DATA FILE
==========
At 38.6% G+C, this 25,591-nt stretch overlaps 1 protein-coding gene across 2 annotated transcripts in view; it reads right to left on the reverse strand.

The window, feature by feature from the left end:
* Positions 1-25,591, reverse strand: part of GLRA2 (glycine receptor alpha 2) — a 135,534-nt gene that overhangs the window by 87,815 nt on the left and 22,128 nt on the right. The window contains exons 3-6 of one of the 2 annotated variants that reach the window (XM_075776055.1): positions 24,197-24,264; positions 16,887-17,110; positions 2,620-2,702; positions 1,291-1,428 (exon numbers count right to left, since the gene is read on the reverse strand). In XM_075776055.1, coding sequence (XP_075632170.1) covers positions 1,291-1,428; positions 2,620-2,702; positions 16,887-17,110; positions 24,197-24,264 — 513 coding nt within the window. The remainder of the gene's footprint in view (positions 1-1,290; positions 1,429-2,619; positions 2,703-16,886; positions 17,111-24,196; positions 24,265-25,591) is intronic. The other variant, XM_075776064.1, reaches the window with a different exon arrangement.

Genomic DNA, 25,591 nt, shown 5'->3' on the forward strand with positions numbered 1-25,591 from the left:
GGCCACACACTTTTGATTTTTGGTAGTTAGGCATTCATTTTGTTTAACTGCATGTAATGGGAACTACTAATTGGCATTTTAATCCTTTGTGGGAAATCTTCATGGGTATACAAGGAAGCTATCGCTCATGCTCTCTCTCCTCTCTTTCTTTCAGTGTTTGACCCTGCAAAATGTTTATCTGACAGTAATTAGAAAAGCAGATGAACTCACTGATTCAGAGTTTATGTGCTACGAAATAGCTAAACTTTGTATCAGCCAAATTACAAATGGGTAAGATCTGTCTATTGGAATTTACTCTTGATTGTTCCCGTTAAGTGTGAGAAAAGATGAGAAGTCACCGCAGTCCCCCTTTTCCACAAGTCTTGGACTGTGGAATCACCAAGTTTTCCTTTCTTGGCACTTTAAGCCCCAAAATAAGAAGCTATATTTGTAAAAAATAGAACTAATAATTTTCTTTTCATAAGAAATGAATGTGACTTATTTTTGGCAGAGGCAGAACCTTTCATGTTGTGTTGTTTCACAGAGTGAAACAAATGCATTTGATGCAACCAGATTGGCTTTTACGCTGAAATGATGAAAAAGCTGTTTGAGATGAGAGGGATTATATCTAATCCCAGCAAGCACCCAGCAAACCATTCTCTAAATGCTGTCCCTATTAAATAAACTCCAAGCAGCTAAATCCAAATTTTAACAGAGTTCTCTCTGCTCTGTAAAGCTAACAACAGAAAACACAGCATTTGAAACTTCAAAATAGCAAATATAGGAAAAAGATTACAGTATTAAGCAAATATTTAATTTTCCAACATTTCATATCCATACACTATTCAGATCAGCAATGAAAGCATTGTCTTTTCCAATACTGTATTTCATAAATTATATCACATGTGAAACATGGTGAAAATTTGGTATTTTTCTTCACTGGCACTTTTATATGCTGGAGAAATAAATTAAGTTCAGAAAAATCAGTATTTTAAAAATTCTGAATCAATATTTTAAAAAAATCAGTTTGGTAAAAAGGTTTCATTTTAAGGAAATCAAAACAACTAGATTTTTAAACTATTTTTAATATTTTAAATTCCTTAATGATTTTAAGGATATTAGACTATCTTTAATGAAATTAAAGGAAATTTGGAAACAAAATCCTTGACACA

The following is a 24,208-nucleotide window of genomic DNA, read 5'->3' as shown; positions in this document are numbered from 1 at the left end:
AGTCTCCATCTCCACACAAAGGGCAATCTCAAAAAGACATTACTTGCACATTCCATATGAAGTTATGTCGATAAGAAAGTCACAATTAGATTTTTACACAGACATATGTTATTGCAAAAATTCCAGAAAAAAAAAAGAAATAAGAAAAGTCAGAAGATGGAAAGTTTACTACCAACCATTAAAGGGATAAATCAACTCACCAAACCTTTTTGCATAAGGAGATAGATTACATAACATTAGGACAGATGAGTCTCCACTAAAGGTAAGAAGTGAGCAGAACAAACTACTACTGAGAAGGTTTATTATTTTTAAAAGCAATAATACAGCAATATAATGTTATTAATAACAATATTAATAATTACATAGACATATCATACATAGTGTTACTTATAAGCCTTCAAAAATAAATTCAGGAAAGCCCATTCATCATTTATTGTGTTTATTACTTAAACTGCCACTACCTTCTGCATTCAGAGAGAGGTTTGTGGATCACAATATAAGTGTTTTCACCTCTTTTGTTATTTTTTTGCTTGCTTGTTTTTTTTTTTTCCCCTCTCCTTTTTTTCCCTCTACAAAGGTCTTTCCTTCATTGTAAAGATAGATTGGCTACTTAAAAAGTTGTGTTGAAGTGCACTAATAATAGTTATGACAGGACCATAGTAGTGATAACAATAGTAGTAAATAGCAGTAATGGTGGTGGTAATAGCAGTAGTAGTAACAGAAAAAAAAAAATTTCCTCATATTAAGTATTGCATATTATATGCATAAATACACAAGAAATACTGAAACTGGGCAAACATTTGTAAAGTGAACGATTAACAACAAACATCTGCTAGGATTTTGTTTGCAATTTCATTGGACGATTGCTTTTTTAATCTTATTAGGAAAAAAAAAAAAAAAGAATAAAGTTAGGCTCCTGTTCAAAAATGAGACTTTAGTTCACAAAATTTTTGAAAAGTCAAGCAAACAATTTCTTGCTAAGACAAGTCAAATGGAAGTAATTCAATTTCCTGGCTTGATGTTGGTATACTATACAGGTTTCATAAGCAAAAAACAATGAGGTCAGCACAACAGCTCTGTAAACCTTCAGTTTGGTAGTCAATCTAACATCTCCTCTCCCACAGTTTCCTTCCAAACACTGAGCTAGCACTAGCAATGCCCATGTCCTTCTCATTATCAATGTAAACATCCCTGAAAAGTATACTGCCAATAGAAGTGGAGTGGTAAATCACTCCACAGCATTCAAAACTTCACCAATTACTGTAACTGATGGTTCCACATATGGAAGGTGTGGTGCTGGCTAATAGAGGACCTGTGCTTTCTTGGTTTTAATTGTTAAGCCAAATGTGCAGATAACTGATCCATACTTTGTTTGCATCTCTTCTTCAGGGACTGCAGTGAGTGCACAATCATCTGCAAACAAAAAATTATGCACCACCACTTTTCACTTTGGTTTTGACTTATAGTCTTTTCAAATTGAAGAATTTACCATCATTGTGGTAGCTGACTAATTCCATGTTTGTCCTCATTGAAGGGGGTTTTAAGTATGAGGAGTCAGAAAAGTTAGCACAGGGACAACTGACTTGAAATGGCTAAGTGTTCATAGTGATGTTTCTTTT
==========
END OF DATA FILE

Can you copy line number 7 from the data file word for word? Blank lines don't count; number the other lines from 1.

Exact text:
AGTCTCCATCTCCACACAAAGGGCAATCTCAAAAAGACATTACTTGCACATTCCATATGAAGTTATGTCGATAAGAAAGTCACAATTAGATTTTTACACAGACATATGTTATTGCAAAAATTCCAGAAAAAAAAAAGAAATAAGAAAAGTCAGAAGATGGAAAGTTTACTACCAACCATTAAAGGGATAAATCAACTCACCAAACCTTTTTGCATAAGGAGATAGATTACATAACATTAGGACAGATGAGTCTCCACTAAAGGTAAGAAGTGAGCAGAACAAACTACTACTGAGAAGGTTTATTATTTTTAAAAGCAATAATACAGCAATATAATGTTATTAATAACAATATTAATAATTACATAGACATATCATACATAGTGTTACTTATAAGCCTTCAAAAATAAATTCAGGAAAGCCCATTCATCATTTATTGTGTTTATTACTTAAACTGCCACTACCTTCTGCATTCAGAGAGAGGTTTGTGGATCACAATATAAGTGTTTTCACCTCTTTTGTTATTTTTTTGCTTGCTTGTTTTTTTTTTTTCCCCTCTCCTTTTTTTCCCTCTACAAAGGTCTTTCCTTCATTGTAAAGATAGATTGGCTACTTAAAAAGTTGTGTTGAAGTGCACTAATAATAGTTATGACAGGACCATAGTAGTGATAACAATAGTAGTAAATAGCAGTAATGGTGGTGGTAATAGCAGTAGTAGTAACAGAAAAAAAAAAATTTCCTCATATTAAGTATTGCATATTATATGCATAAATACACAAGAAATACTGAAACTGGGCAAACATTTGTAAAGTGAACGATTAACAACAAACATCTGCTAGGATTTTGTTTGCAATTTCATTGGACGATTGCTTTTTTAATCTTATTAGGAAAAAAAAAAAAAAAGAATAAAGTTAGGCTCCTGTTCAAAAATGAGACTTTAGTTCACAAAATTTTTGAAAAGTCAAGCAAACAATTTCTTGCTAAGACAAGTCAAATGGAAGTAATTCAATTTCCTGGCTTGATGTTGGTATACTATACAGGTTTCATAAGCAAAAAACAATGAGGTCAGCACAACAGCTCTGTAAACCTTCAGTTTGGTAGTCAATCTAACATCTCCTCTCCCACAGTTTCCTTCCAAACACTGAGCTAGCACTAGCAATGCCCATGTCCTTCTCATTATCAATGTAAACATCCCTGAAAAGTATACTGCCAATAGAAGTGGAGTGGTAAATCACTCCACAGCATTCAAAACTTCACCAATTACTGTAACTGATGGTTCCACATATGGAAGGTGTGGTGCTGGCTAATAGAGGACCTGTGCTTTCTTGGTTTTAATTGTTAAGCCAAATGTGCAGATAACTGATCCATACTTTGTTTGCATCTCTTCTTCAGGGACTGCAGTGAGTGCACAATCATCTGCAAACAAAAAATTATGCACCACCACTTTTCACTTTGGTTTTGACTTATAGTCTTTTCAAATTGAAGAATTTACCATCATTGTGGTAGCTGACTAATTCCATGTTTGTCCTCATTGAAGGGGGTTTTAAGTATGAGGAGTCAGAAAAGTTAGCACAGGGACAACTGACTTGAAATGGCTAAGTGTTCATAGTGATGTTTCTTTT